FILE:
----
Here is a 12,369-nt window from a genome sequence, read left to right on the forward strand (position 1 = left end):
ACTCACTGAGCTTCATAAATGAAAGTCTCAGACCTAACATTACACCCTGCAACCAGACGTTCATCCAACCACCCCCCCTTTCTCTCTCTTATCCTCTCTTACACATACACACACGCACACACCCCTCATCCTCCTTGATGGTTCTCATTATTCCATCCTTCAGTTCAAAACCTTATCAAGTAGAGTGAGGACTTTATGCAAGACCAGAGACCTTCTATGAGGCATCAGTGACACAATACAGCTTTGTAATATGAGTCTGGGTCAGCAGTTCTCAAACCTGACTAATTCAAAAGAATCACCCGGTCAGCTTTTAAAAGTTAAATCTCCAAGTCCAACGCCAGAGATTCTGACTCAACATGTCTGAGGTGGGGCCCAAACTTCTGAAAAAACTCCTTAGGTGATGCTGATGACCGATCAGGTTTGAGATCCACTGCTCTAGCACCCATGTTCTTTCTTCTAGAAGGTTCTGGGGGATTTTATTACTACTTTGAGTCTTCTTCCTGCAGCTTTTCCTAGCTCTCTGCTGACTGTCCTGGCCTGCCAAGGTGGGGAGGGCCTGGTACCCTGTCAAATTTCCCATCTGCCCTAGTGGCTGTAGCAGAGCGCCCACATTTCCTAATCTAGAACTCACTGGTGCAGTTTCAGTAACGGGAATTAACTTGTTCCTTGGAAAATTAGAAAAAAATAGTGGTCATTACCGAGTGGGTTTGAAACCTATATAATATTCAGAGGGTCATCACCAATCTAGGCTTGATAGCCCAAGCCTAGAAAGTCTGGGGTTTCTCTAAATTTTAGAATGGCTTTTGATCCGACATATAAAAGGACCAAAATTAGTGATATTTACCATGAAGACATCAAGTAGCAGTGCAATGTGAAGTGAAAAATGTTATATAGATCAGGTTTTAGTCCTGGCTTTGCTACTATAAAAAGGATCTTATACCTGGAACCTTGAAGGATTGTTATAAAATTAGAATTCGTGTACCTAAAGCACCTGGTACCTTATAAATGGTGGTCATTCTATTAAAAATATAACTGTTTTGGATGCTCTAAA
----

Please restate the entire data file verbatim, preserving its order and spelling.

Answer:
Here is a 12,369-nt window from a genome sequence, read left to right on the forward strand (position 1 = left end):
ACTCACTGAGCTTCATAAATGAAAGTCTCAGACCTAACATTACACCCTGCAACCAGACGTTCATCCAACCACCCCCCCTTTCTCTCTCTTATCCTCTCTTACACATACACACACGCACACACCCCTCATCCTCCTTGATGGTTCTCATTATTCCATCCTTCAGTTCAAAACCTTATCAAGTAGAGTGAGGACTTTATGCAAGACCAGAGACCTTCTATGAGGCATCAGTGACACAATACAGCTTTGTAATATGAGTCTGGGTCAGCAGTTCTCAAACCTGACTAATTCAAAAGAATCACCCGGTCAGCTTTTAAAAGTTAAATCTCCAAGTCCAACGCCAGAGATTCTGACTCAACATGTCTGAGGTGGGGCCCAAACTTCTGAAAAAACTCCTTAGGTGATGCTGATGACCGATCAGGTTTGAGATCCACTGCTCTAGCACCCATGTTCTTTCTTCTAGAAGGTTCTGGGGGATTTTATTACTACTTTGAGTCTTCTTCCTGCAGCTTTTCCTAGCTCTCTGCTGACTGTCCTGGCCTGCCAAGGTGGGGAGGGCCTGGTACCCTGTCAAATTTCCCATCTGCCCTAGTGGCTGTAGCAGAGCGCCCACATTTCCTAATCTAGAACTCACTGGTGCAGTTTCAGTAACGGGAATTAACTTGTTCCTTGGAAAATTAGAAAAAAATAGTGGTCATTACCGAGTGGGTTTGAAACCTATATAATATTCAGAGGGTCATCACCAATCTAGGCTTGATAGCCCAAGCCTAGAAAGTCTGGGGTTTCTCTAAATTTTAGAATGGCTTTTGATCCGACATATAAAAGGACCAAAATTAGTGATATTTACCATGAAGACATCAAGTAGCAGTGCAATGTGAAGTGAAAAATGTTATATAGATCAGGTTTTAGTCCTGGCTTTGCTACTATAAAAAGGATCTTATACCTGGAACCTTGAAGGATTGTTATAAAATTAGAATTCGTGTACCTAAAGCACCTGGTACCTTATAAATGGTGGTCATTCTATTAAAAATATAACTGTTTTGGATGCTCTAAA